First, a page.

First proposed at Ifra 2003 the COLORMAN XXL has had a remarkably short gestation period, just 18 months from concept to production press, and it may prove to be a very successful press for both its users and MAN Roland. The press at A Beig is the first, and smallest of four orders that Roland has already received, totaling an impressive 1100 printing couples. Foremost among these is the order for 22 presses from Rupert Murdoch’s News International UK and Ireland, which has not only boosted the German press manufacturer, but has galvanised the worldwide newspaper printing community. The fact that Rupert Murdoch has decided to invest almost Euro1bn in newspaper printing presses has given the unmistakable signal to all in the industry that it has a bright future, for that money would certainly have gone elsewhere if it were not so.
The press at A Beig has just two printing towers, two reel splicers and one folder, with three formers. Maximum web width is 1890mm, and it prints in the Berliner format. Beig uses it to produce a daily newspaper with five regional editions. It also prints for other newspaper publishers and for retailers. Total weekly output is in excess of one million copies.
Nanette Wolf, the 30-something managing director of A Beig says the press was chosen to enable the company to produce high quality products, rapidly, and with flexibility to meet its current and future customer needs.
At the Pinneberg launch event several leading luminaries gave their thoughts on the state of the newspaper industry in a series of presentations, led by MAN Roland CEO, Gerd Finkbeiner. Having developed a reputation for passionate honest public appraisals of the printing industry in the years since he took on the top job at Roland, Finkbeiner did not disappoint the assembled newspaper people.
He began by stating that the past three years since the terrorist events of September 11 had been very difficult for the global newspaper industry, with many countries experiencing double digit drops in advertising revenue every year since then. He then said that although the global economy looked like it was beginning to turn the corner the industry could not go back to the way it was before that catastrophic day. With the global economy set to grow at five per cent this year he said the story varied from area to area, and while display advertising was recovering, classified were a difficult area for newspapers, with the internet encroaching onto this market.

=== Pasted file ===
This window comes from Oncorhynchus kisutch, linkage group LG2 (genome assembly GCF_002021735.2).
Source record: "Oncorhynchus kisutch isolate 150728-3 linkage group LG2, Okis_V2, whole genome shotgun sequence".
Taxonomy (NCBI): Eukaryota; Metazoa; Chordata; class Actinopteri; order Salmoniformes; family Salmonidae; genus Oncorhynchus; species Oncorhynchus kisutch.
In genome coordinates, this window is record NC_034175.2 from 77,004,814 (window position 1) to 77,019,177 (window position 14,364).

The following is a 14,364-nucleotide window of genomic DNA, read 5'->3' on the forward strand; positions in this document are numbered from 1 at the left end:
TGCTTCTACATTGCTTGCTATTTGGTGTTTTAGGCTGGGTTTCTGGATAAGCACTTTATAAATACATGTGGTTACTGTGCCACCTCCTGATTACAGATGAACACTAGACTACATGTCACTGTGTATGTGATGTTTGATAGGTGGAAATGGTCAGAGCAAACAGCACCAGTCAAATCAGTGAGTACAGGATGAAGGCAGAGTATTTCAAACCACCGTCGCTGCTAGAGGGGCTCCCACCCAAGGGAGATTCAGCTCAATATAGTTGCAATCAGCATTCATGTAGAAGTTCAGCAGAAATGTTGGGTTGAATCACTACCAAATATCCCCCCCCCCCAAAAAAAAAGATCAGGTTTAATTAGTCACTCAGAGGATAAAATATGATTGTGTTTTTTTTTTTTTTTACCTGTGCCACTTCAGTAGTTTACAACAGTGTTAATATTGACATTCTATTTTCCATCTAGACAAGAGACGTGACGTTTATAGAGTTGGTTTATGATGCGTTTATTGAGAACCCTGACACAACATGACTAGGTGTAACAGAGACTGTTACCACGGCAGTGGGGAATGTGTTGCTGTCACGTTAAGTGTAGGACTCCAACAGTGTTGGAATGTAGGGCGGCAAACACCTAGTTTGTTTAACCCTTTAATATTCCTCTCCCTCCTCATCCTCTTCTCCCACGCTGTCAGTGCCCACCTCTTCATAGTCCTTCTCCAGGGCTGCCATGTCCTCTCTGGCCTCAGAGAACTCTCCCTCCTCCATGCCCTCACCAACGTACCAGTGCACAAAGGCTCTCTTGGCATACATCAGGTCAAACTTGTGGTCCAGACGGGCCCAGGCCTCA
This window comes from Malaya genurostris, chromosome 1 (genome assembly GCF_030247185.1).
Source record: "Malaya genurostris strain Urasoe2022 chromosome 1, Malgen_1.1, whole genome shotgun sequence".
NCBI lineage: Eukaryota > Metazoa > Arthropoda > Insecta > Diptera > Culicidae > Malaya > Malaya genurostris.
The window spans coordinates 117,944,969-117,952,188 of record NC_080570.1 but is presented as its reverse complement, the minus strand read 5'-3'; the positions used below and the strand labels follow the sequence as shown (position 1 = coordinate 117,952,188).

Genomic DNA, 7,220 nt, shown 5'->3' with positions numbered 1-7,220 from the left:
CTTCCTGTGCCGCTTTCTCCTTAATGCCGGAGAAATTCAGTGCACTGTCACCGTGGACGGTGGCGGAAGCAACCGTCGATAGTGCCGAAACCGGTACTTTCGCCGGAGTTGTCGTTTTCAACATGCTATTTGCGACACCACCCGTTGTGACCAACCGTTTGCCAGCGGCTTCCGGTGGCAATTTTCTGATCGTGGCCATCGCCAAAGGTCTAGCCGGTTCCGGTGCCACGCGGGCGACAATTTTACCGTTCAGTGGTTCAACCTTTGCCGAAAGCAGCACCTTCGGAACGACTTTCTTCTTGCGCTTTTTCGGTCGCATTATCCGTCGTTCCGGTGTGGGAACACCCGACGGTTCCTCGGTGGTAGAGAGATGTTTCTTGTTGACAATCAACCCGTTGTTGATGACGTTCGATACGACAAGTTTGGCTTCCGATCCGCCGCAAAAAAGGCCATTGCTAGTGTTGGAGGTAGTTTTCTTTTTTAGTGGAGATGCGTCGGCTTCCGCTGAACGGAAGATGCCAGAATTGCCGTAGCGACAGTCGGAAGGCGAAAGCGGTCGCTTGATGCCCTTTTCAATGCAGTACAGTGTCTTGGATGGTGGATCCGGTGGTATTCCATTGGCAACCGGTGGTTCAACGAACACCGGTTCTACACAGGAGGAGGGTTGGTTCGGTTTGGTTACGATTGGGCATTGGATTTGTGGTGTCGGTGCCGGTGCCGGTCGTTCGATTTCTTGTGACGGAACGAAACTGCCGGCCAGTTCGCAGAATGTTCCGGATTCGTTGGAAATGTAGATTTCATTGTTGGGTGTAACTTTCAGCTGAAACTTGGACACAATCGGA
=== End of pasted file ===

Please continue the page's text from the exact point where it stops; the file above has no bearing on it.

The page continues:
Finkbeiner believes that structural change is necessary for the newspaper industry to regain the growth it showed in the latter years of the 20th century, he thinks the industry cannot tamper with the edges but needs to engage in changing the way it operates. As an example of this he pointed to the major changes going on in UK newspaper publishing, with first the Independent, then the Times, relaunching in Compact format, and he says we will all see and need to engineer more significant change and become customer related. Although speaking at the launch of a new Roland press, Finkbeiner said he was not there to talk about the technology, that was a given, but look at how that can contribute to reducing the costs of newspaper production. And Finkbeiner isn’t talking about shaving two or three per cent of those costs, but chopping 15 or 20 per cent off.